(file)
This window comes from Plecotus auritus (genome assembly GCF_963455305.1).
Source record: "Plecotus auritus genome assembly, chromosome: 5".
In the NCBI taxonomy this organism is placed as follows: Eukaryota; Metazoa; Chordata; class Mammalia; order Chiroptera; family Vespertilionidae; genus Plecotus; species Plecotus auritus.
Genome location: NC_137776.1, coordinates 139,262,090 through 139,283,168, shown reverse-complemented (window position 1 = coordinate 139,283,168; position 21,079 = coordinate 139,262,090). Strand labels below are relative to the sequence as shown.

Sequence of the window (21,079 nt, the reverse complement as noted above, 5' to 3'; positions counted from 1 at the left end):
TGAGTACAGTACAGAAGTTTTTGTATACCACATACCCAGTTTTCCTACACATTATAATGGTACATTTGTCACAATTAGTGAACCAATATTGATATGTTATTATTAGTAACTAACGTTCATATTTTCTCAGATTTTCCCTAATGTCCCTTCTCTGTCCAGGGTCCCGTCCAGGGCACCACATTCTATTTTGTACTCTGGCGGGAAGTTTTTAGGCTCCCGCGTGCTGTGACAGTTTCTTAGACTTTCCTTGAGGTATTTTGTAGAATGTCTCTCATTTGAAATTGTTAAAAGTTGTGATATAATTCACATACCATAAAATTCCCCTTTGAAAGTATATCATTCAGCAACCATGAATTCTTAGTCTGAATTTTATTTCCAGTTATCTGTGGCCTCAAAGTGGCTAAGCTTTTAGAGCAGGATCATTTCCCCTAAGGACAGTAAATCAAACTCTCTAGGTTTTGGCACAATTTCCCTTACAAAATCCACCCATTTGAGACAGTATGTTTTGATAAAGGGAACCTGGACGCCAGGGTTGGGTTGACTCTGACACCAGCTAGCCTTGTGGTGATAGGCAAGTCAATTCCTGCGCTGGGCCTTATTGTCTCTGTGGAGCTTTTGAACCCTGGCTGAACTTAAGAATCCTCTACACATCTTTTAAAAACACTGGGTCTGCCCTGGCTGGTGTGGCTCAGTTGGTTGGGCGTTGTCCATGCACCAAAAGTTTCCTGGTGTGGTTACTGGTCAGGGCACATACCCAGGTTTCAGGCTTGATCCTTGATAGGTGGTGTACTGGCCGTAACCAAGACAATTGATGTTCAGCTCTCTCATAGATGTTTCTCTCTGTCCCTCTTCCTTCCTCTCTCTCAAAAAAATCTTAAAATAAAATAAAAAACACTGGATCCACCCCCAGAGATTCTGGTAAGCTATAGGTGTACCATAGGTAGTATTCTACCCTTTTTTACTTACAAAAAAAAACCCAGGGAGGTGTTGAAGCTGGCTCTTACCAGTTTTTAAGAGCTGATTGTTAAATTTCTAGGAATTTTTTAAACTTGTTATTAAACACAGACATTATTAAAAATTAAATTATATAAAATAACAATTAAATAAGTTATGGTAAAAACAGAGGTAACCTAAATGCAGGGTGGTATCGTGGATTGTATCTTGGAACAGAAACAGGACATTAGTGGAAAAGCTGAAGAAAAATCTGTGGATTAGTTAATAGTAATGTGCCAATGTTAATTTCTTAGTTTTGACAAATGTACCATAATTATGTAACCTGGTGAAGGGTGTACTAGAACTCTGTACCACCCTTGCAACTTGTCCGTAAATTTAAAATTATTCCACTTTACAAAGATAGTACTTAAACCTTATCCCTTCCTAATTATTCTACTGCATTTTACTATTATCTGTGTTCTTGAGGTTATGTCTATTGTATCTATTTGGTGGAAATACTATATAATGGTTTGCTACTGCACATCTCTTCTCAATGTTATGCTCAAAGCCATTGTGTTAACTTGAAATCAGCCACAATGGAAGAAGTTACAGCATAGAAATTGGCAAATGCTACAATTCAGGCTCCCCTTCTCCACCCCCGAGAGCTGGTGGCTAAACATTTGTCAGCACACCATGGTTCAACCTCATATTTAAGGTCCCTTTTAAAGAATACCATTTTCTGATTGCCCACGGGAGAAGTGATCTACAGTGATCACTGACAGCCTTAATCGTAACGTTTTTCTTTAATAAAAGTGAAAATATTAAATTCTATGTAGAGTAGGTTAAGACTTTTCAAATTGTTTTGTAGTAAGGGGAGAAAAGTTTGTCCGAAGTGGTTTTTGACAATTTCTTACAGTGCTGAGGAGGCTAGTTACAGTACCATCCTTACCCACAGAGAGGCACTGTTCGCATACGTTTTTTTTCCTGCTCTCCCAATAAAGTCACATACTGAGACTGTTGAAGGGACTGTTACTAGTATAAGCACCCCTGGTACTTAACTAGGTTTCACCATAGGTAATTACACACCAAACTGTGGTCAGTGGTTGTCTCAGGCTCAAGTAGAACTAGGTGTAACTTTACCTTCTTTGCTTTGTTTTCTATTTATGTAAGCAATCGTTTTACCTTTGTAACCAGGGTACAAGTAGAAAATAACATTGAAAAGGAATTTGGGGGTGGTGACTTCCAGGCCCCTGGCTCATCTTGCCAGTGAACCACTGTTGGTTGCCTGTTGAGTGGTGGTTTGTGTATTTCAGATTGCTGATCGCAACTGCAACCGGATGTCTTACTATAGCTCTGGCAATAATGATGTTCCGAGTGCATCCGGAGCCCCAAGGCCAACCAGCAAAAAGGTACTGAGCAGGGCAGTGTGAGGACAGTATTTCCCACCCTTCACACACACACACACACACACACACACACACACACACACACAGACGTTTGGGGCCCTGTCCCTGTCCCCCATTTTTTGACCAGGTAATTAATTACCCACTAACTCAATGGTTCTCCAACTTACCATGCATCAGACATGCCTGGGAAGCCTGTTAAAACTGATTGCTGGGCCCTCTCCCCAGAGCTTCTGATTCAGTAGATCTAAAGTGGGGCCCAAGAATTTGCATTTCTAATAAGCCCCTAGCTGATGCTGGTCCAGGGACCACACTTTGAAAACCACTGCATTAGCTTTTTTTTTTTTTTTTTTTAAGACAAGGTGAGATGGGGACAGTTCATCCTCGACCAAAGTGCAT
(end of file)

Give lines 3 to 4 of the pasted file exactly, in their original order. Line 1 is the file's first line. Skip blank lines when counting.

In the NCBI taxonomy this organism is placed as follows: Eukaryota; Metazoa; Chordata; class Mammalia; order Chiroptera; family Vespertilionidae; genus Plecotus; species Plecotus auritus.
Genome location: NC_137776.1, coordinates 139,262,090 through 139,283,168, shown reverse-complemented (window position 1 = coordinate 139,283,168; position 21,079 = coordinate 139,262,090). Strand labels below are relative to the sequence as shown.